Limited Brands (NYSE: LTD ) is best known for its Victoria's Secret and Bath & Body Works retail concepts. Its shareholders know it best as a font of wealth.
As expected, fourth-quarter results released this morning were strong. Same-store sales were up a robust 8%, revenue increased 9%, and net income rose 10% over the prior-year period.
Limited Brands spent 2003 mining its operations for cash. The company sold its Structure brand to Sears (NYSE: S ) and sold off the Charming Shoppes (Nasdaq: CHRS ) stock it received in exchange for Lane Bryant. It also reported a $208.4 million non-operating gain from the sale of 14.5 million shares of Alliance Data Systems (NYSE: ADS ) , the culmination of a 1996 merger of its private-label processing and credit business with J.C. Penney's (NYSE: JCP ) back-office network and card processing unit.
Previous asset distributions included the sale of Abercrombie & Fitch (NYSE: ANF ) and the shareholder spinoff of Too (NYSE: TOO ) . These sales, combined with years of profitability, have culminated in $3.1 billion in cash and cash equivalents. Debt is more modest at $648 million.
For years, analysts have asked, "What is Limited going to do after selling all these brands?" Perhaps the question should have been: "Can this company find gold in its remaining operations?" And the answer looks to be yes. Management likes its future so much it announced a Dutch auction to acquire a minimum of 8.5% of the outstanding stock for $1 billion.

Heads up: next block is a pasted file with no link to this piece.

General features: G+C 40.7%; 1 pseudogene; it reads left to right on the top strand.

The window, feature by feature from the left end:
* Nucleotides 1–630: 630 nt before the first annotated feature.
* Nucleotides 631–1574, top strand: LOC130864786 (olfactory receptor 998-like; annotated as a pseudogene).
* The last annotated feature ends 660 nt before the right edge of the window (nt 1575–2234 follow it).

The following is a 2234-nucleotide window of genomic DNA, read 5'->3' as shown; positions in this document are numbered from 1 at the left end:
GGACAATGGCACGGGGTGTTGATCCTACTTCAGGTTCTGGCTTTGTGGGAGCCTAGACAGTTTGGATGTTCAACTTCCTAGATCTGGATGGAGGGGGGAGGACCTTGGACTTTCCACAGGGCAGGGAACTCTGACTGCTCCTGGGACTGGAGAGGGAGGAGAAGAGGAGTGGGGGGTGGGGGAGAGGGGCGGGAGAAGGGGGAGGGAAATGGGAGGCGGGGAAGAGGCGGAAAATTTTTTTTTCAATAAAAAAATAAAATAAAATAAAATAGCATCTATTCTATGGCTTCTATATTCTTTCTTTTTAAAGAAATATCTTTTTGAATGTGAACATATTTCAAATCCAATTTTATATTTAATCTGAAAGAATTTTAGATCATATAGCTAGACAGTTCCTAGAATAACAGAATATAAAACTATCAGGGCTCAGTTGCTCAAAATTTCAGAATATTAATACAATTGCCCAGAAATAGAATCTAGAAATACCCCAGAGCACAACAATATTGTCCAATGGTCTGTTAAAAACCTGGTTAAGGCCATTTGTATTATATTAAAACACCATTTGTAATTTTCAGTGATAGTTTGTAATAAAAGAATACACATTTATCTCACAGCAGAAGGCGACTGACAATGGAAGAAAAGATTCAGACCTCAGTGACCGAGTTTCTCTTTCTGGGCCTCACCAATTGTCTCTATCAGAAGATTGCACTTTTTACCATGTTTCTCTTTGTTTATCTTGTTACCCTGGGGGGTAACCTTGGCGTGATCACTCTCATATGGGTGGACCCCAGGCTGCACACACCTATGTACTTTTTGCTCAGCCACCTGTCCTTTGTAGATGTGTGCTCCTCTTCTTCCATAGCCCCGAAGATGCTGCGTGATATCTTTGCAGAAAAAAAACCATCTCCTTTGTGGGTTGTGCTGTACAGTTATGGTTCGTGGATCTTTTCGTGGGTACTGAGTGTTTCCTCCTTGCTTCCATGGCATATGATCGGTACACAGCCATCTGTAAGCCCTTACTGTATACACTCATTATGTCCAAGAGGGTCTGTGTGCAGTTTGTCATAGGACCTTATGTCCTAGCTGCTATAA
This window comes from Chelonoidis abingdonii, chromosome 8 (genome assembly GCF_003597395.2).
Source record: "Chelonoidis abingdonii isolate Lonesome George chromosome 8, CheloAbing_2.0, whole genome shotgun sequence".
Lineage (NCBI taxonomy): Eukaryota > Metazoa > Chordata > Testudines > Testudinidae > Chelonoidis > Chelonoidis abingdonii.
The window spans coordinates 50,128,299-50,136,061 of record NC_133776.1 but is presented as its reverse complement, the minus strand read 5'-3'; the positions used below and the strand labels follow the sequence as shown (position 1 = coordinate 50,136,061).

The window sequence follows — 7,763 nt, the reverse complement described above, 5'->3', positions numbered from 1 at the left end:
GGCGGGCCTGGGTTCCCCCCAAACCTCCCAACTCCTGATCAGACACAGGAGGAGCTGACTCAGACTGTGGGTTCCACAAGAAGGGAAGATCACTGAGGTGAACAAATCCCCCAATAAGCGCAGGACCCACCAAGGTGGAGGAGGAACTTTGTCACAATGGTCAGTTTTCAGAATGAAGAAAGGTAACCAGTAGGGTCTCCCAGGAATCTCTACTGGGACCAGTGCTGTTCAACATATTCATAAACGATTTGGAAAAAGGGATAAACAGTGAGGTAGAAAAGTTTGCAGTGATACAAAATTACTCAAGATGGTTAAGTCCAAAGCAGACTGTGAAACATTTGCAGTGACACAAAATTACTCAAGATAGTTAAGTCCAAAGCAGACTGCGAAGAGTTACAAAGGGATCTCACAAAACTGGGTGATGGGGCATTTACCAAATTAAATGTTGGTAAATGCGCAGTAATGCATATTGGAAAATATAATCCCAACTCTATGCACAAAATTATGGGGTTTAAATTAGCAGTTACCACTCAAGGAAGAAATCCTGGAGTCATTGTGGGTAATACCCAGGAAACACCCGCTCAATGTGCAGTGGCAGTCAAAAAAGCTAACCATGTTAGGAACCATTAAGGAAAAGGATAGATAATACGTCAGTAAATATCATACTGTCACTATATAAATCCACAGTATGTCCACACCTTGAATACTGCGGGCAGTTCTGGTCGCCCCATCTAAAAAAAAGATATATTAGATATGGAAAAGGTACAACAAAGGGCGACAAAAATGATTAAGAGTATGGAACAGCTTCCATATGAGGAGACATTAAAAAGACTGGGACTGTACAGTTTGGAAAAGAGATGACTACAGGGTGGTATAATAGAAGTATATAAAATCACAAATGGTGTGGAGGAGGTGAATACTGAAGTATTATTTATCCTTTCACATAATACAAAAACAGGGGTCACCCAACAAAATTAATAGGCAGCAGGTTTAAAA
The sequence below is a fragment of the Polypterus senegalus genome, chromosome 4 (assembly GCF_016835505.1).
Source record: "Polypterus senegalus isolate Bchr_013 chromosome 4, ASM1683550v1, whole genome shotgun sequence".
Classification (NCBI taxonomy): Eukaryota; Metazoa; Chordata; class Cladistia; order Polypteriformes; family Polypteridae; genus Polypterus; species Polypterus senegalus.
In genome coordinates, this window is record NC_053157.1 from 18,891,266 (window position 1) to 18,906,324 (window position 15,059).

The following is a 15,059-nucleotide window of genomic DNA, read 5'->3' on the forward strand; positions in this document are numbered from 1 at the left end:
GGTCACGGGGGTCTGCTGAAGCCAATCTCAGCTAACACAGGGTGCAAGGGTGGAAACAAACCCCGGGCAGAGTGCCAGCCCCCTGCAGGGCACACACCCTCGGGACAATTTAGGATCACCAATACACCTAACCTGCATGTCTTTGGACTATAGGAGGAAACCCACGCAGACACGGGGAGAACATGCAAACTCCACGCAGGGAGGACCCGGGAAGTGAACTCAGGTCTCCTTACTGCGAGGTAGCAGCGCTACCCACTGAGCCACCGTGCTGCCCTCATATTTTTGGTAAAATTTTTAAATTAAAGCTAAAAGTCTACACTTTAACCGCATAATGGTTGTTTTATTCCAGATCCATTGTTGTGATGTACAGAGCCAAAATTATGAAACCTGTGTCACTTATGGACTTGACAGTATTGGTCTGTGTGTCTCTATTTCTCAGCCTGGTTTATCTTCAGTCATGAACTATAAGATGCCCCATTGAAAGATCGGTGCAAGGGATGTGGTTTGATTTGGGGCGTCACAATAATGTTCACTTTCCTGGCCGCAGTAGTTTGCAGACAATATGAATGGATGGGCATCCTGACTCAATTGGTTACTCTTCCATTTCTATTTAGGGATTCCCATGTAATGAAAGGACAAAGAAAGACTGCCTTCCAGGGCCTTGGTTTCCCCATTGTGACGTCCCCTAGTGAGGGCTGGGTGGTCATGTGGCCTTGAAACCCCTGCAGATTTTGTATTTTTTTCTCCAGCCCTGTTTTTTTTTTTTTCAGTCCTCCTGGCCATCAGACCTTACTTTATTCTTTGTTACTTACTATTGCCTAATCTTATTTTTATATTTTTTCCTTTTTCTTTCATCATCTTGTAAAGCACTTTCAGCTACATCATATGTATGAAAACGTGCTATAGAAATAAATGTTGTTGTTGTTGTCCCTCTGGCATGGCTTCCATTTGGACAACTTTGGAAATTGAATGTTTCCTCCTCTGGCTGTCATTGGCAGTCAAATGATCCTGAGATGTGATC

Mounting operating profits, plus share buybacks, plus cash (still more than $2 billion after the buyback), and a 20% increase in the annual dividend all adds up to real shareholder gold. Whitney Tilson was correct a year ago when he labeled the stock "cheap" at $11.89. But is there still value at $20 a share?
Management expects earnings to increase 13%-15% in 2004, including the impact of the buyback. Although its gross margin is similar to its peers, the cash and a relative lack of debt enhance Limited Brands' profitability. It is no secret that its ongoing brands are strong. The solid-gold balance sheet is no secret, either.
It could very well be that the low-lying fruit has been plucked. Still, given the lack of surprises, Limited Brands should keep pace with the market; that is, until the executives put that cash toward creating still more golden value.
If you want to discuss this company with other investors -- or just the Victoria's Secret catalog -- join the conversation in the Motley Fool'sLimited Brands discussion boards.
Fool contributor W.D. Crotty does not own any companies mentioned.